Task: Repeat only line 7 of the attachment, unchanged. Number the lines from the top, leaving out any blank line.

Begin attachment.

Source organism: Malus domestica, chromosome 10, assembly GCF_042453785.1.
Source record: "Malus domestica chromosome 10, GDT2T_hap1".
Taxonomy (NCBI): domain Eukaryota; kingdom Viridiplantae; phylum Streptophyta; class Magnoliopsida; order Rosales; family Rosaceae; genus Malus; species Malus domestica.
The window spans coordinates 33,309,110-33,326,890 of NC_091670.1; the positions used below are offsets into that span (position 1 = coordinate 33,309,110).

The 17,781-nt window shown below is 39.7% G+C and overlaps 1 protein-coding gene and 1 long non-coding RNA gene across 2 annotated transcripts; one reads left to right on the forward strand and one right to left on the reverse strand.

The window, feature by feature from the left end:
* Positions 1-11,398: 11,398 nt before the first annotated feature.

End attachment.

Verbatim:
* Positions 1-11,398: 11,398 nt before the first annotated feature.